Bullpen spells relief for O's against Seattle

October 01, 1997|By John Eisenberg

SEATTLE -- What is the Orioles' best chance of beating the Mariners in their American League Division Series that begins tonight at the Kingdome?

It's not their hitting; the Mariners have a clear advantage there, having hit 12 points higher than the Orioles during the season and also slugging 68 more homers and scoring 113 more runs.

It's not their starting pitching, either; the Mariners also have a slight edge there, given the inconsistency since mid-June of the Orioles' Big Three of Jimmy Key, Mike Mussina and Scott Erickson.

No, the Orioles' best chance is the superiority of their bullpen, which is the deepest and best in the majors and clearly better than the Mariners' famously flammable 'pen.

"If we can get the games boiled down to our bullpen against their bullpen, I like our chances," Orioles catcher Chris Hoiles said yesterday. "As a matter of fact, I like our chances a lot."

The difference in the 'pens is the most distinct advantage for either team in a toss-up series, and it's the best reason to pick the Orioles to win.

Starting pitching and solid hitting are great and obviously necessary, but it's relief pitching, or the lack of it, that often has determined the winners of tight playoff series in baseball's specialized '90s.

The Rangers had leads in all four games of their Division Series against the Yankees last year, but their bullpen blew three and the Yankees won the series.

The Braves' inability to hold leads cost them dearly in their three World Series losses.

And as the Orioles know, the Yankees' airtight one-two punch of Mariano Rivera and John Wettelend was too good last year.

The Yankees were just the latest of many recent teams to win big with outstanding short relief. The Blue Jays had Tom Henke and Duane Ward when they were dominating. The Indians had Jose Mesa at his peak. The Reds had the Nasty Boys in 1990. The Twins had Jeff Reardon in 1987 and Rick Aguilera in 1991.

The Orioles are the ones with the killer relievers this year, a six-deep, variable bullpen led by closer Randy Myers and setup man Armando Benitez.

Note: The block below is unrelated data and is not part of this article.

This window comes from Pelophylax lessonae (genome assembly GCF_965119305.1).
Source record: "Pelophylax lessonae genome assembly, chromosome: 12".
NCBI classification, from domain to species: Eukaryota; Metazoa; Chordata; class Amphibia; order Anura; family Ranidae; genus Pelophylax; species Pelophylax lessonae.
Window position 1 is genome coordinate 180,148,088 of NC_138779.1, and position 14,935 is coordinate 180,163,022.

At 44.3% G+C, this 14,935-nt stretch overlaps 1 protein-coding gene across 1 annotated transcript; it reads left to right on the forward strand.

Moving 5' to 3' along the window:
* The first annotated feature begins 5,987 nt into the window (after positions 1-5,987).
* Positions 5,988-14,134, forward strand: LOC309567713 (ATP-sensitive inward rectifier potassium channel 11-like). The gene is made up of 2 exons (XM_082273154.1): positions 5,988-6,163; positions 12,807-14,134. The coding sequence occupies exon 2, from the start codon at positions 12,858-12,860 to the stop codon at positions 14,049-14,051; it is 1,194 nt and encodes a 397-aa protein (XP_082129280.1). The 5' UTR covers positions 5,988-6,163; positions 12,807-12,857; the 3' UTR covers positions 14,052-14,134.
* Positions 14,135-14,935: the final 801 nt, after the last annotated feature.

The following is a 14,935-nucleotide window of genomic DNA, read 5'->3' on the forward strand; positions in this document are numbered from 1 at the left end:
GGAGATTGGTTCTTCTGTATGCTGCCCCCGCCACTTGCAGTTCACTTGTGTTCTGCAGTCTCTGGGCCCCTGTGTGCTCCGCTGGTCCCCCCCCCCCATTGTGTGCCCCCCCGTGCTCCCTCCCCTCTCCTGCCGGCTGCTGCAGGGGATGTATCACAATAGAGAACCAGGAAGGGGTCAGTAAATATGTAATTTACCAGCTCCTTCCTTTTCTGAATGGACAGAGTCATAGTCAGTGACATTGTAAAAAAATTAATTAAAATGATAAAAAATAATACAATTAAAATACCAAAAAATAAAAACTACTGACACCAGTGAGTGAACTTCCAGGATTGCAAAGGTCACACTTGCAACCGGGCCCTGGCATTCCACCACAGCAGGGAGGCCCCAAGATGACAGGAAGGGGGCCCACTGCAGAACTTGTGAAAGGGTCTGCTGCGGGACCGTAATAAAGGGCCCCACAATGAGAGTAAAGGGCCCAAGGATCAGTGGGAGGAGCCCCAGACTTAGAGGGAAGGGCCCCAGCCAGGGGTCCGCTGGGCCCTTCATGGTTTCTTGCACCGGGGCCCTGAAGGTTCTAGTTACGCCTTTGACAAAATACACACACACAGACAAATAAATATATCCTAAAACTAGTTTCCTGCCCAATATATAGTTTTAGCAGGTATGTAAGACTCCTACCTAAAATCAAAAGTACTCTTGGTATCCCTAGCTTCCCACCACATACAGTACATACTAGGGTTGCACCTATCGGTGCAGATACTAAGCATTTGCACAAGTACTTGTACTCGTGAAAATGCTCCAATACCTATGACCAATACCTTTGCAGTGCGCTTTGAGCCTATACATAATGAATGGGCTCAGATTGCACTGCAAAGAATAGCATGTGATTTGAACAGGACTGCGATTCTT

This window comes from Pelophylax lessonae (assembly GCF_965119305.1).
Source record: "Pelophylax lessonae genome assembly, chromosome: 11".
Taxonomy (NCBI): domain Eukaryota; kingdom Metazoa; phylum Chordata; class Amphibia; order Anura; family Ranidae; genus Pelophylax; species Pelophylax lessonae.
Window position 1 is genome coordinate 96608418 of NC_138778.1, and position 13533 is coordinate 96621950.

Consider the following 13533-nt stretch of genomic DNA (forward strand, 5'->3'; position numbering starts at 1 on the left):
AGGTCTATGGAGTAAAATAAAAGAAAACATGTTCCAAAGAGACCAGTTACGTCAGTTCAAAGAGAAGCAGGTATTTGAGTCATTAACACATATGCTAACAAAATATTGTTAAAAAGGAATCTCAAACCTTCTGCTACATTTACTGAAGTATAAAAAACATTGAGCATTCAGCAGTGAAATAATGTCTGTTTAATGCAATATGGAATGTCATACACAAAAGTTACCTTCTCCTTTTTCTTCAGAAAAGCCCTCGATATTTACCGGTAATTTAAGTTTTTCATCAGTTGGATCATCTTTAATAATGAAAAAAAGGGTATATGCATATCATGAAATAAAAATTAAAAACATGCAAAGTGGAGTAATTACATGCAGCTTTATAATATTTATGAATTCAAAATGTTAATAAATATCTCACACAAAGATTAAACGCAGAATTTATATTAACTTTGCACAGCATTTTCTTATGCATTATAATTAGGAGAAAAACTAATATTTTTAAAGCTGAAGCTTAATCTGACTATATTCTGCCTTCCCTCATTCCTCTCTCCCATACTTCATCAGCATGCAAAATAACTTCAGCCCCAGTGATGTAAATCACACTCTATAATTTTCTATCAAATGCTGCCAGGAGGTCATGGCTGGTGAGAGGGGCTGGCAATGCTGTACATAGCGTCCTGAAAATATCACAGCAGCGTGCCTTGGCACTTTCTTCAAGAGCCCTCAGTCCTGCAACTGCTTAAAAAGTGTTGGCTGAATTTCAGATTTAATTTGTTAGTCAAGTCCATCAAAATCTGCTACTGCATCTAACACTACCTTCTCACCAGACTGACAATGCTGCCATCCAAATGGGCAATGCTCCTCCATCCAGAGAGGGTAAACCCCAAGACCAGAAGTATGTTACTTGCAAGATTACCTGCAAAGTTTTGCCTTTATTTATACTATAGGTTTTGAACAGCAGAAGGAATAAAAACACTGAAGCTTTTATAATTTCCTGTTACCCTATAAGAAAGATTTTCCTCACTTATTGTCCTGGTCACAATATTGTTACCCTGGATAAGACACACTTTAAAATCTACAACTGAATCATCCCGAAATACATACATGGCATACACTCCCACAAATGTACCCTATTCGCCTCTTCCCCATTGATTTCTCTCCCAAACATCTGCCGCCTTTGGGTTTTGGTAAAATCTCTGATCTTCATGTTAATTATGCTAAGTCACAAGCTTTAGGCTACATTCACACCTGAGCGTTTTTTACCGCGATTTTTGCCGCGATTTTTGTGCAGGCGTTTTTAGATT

"It's probably the best bullpen I ever coached when you take into account depth, experience and lefty-righty matchups," Orioles pitching coach Ray Miller said.

It's a bullpen that totaled 59 saves this year -- 21 more than a patchwork Mariners 'pen that, despite recent improvements, still stirs eyes-closed apprehension in Seattle whenever it goes to work.

That means that one of the primary tasks for the Orioles' hitters in this series is to work counts, extend innings and make the Mariners' starters throw as many pitches as possible, forcing the Mariners' bullpen to have to go to work earlier. Keep an eye on that.

It also means the Orioles' starters need to keep the score close, maximizing the possibility of a late comeback against the Mariners' vulnerable relievers.

In the end, the Orioles' best chance is to reduce as many games as possible to three-inning mini-games staffed by relievers.

That's easier said than done, of course, with Randy Johnson and two other left-handers starting for the Mariners; the Orioles don't hit lefties nearly as well.

"I saw where Randy threw 143 pitches in his last start, so you know he's a guy who is going to stay out there as long as he can stand up," Hoiles said. "It's going to be difficult [to get to the bullpen] when he's in there. I like our chances better after that."

Lately, there is some evidence suggesting that the difference between the bullpens isn't quite as great as it seems.

The Orioles' relievers struggled with a 4-7 record and 6.00 ERA in the club's last 29 games, as Benitez and Arthur Rhodes worked through minor injuries and right-handers Terry Mathews and Alan Mills looked beatable. Manager Davey Johnson said yesterday that everyone was healthy, rested and ready, but it's still a little less certain that the Orioles are a late-inning lock.

And the Mariners' bullpen has fared better since a pair of July trades brought Heathcliff Slocumb from Boston and Mike Timlin and Paul Spoljaric from Toronto, giving manager Lou Piniella more dependable arms.

The Mariners were so desperate for relief help that they gave up outfield phenom Jose Cruz to Toronto, a rash move that many players and fans criticized.

But the Mariners' bullpen ERA dropped almost two points from the time of the trades to the day the Mariners clinched the AL West, so the short-term gains were real. "I'm comfortable with our bullpen as it is now," Piniella said. "If we'd had this bullpen all year, we would have won a lot more games."

Still, there's no denying that a huge difference still exists between 'pens: The Orioles blew only 14 percent of their 69 save chances this season, while the Mariners blew 41 percent of their 64 chances.

A difference of that size in the bullpen has helped numerous teams succeed in the '90s, a trend the Orioles want to follow.

"It would be great to get the games into the bullpens," Davey Johnson said.

If that happens, the Orioles stand an excellent chance of winning.

If it doesn't happen, well, their fine season could end very quickly.

Pub Date: 10/01/97

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